Cooling, Noise, and Power

For the last section, I like to take a look at some of the other important aspects of video cards that sometimes get forgotten about when people are mostly (and justifiably) worried about gaming performance. The first of those tests is to take a look at overall power usage. We already know the GTX 1080 Ti has a 250-watt TDP compared to the 180 TDP of the GTX 1080 so going in we know it's going to pull more. To test it I loop through Valley Benchmark while noting the peak wattage pulled from our test bench using a Kill-A-Watt. This includes the power draw of the whole system and it isn’t exactly a low wattage system so keep that in mind. The GTX 1080 Ti ended up pulling a total of 380 watts at the plug compared to the 283 of the GTX 1080 on the same system. This put the GTX 1080 Ti at the top of the charts for a single card, with just the RX 470 and RX 480’s pulling more when paired up in Crossfire. The 1080 Ti, however, pulls power just like it performs so unlike all of the other power efficient cards Pascal cards we have seen in the past year, you do need to make sure you have the power to push it when you pick one up, especially if you are considering an SLI configuration in the future.


This section has been recently refreshed after our decibel meter died, but it is better off for it with a more accurate meter and a slightly better testing methodology. It does, however, mean that the number of cards tested was low, in fact before this review it was just one card. I did, however, bust out a few other cards to fill in the numbers a little to get a better idea of where the GTX 1080 Ti stands. In my regular testing, I was a little concerned that the card sounded significantly louder than the previous Pascal cards. Well, the numbers did confirm this as well with only the RX480 reference design being louder at full speed and the 1080 Ti being the loudest at 50% fan speed. To see what was going on here I added a new graph as well showing the fan speeds of each of the cards tested when running at 100% fan speed. There was no way removing the DVI port would make the GTX 1080 Ti louder. Well, the fan speeds helped fill in why. The GTX 1080 Ti seems to be using the same fan or at least fan speeds as the GTX 980 Ti where the GTX 1080 and 1070 Founders Editions ran at a lower RPM. The GTX 1080 Ti Founders Edition isn’t going to make you go deaf, but I would at least make sure to keep in mind it's going to make a little additional noise.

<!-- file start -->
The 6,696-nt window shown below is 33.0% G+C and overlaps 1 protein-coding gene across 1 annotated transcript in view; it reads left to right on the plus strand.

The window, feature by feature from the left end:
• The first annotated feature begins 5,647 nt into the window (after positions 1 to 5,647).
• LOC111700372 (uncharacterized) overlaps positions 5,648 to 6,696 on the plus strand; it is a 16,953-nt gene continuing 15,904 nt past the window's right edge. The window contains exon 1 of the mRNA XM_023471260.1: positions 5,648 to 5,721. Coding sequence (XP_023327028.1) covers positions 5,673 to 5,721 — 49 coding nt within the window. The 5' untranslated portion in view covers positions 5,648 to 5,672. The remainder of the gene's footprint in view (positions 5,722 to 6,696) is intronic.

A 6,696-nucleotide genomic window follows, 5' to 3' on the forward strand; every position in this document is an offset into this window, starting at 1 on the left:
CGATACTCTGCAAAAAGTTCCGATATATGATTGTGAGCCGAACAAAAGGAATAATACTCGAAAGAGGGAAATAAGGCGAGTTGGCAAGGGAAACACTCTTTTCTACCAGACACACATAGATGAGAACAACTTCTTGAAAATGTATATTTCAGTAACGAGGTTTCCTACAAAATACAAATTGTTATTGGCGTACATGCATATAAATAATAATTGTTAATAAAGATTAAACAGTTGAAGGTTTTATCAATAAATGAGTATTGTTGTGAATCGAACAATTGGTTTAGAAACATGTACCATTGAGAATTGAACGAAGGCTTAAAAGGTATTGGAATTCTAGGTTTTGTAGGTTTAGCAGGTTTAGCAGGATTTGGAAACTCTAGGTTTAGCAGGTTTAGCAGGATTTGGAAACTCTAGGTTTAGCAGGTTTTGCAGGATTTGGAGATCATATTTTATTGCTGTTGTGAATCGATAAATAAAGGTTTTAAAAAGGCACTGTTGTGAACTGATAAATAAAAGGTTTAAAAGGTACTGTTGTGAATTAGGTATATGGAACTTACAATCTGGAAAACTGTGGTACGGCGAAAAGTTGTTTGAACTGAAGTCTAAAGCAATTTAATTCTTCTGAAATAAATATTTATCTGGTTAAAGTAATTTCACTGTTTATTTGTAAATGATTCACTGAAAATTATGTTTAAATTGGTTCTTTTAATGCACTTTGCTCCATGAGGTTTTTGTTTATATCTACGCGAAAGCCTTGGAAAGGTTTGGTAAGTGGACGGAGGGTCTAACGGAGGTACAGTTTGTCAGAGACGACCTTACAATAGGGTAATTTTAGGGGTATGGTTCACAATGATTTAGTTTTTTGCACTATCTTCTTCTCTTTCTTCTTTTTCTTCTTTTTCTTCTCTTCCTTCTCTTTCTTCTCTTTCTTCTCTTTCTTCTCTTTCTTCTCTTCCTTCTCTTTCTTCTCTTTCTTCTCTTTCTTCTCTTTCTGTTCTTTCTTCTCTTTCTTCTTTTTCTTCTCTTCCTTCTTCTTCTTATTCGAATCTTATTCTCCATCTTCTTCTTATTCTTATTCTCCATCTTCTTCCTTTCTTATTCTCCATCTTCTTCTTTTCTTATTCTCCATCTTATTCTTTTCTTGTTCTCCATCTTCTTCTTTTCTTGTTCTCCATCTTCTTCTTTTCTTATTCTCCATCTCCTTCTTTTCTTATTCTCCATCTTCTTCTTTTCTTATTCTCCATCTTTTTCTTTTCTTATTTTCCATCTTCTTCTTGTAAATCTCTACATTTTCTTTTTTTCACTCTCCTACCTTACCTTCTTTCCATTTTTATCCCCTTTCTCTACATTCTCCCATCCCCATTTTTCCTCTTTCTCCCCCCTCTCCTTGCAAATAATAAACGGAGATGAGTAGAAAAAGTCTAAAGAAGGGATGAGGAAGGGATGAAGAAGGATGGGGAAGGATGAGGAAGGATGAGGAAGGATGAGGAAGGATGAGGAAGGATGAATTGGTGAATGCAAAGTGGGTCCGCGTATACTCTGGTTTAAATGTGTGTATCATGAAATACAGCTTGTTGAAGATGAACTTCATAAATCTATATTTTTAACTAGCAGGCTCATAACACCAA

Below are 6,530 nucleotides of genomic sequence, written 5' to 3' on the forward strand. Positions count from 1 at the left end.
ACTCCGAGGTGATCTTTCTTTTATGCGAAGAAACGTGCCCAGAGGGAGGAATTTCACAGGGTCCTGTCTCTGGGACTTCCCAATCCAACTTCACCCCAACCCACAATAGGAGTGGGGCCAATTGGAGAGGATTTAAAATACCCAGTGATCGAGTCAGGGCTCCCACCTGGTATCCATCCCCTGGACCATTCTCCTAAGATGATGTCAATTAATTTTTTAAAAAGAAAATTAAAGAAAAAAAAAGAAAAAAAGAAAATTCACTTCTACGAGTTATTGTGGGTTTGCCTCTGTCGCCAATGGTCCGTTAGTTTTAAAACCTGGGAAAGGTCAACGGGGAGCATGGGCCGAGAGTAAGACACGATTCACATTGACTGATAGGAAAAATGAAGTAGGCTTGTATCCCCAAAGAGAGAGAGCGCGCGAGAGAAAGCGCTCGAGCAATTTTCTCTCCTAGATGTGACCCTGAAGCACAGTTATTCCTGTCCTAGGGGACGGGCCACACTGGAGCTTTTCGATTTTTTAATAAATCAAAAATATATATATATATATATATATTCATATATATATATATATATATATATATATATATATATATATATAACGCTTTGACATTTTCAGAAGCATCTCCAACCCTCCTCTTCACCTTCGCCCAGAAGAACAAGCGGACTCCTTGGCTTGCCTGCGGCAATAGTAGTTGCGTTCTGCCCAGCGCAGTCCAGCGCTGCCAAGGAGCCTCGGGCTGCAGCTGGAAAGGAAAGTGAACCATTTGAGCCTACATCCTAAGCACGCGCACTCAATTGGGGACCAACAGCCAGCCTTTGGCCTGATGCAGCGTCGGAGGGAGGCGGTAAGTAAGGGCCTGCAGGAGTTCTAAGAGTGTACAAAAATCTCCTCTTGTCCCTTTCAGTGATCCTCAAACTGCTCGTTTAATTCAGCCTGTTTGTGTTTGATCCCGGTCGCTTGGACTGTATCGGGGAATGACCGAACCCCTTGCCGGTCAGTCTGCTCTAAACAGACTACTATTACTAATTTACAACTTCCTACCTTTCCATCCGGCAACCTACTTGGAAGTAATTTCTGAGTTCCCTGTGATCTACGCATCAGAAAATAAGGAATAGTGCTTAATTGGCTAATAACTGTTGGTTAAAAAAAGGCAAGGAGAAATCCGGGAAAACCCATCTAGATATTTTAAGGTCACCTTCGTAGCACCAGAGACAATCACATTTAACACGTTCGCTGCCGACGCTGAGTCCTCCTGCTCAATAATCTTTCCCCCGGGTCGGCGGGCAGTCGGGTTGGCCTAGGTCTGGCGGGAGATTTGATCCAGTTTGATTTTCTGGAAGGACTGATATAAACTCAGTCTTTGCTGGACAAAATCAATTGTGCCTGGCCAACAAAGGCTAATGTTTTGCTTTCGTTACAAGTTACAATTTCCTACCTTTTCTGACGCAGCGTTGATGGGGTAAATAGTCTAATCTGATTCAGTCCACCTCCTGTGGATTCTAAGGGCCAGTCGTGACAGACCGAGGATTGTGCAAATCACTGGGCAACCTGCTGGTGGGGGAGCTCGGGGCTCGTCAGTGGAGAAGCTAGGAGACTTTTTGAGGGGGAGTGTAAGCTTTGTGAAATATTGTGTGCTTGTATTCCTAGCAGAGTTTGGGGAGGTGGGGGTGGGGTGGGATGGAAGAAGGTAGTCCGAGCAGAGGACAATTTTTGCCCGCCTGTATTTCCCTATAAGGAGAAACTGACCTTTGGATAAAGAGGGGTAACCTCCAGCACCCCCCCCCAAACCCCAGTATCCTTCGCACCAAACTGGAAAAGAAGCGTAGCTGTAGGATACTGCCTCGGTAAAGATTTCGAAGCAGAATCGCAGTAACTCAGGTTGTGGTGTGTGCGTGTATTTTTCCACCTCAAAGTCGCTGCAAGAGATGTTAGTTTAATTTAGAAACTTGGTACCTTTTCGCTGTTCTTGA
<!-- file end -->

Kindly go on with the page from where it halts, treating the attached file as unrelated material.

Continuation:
For my last test, I wanted to take a look at the cooling performance of the card. With Nvidia talking about cooling improvements and even in their demo their card was running at 66 degrees so I came into my testing with high hopes. After running through heaven benchmark with the stock fan settings it was clear that the card they used was not running at stock fan speeds. My card leveled off at a toasty 86 degrees, putting at the top of my charts. Typically Nvidia designed coolers aim for 80 degrees so I was surprised to see the 1080 Ti run any higher than that really but it was solid at those temperatures. I then wanted to see how good the cooling could be so I cranked the fan up to 100% and ran the same test and it peaked at 63 degrees. This shows that the card is capable of running much cooler and with that, there is room for a little overclocking even with the stock cooling configuration though it will be a balance between noise and fan speeds at that point. It should be especially interesting to see how the aftermarket cards perform, clearly the cranked up card with its 250-watt TDP does put out the heat, keeping it cool will be the biggest challenge.




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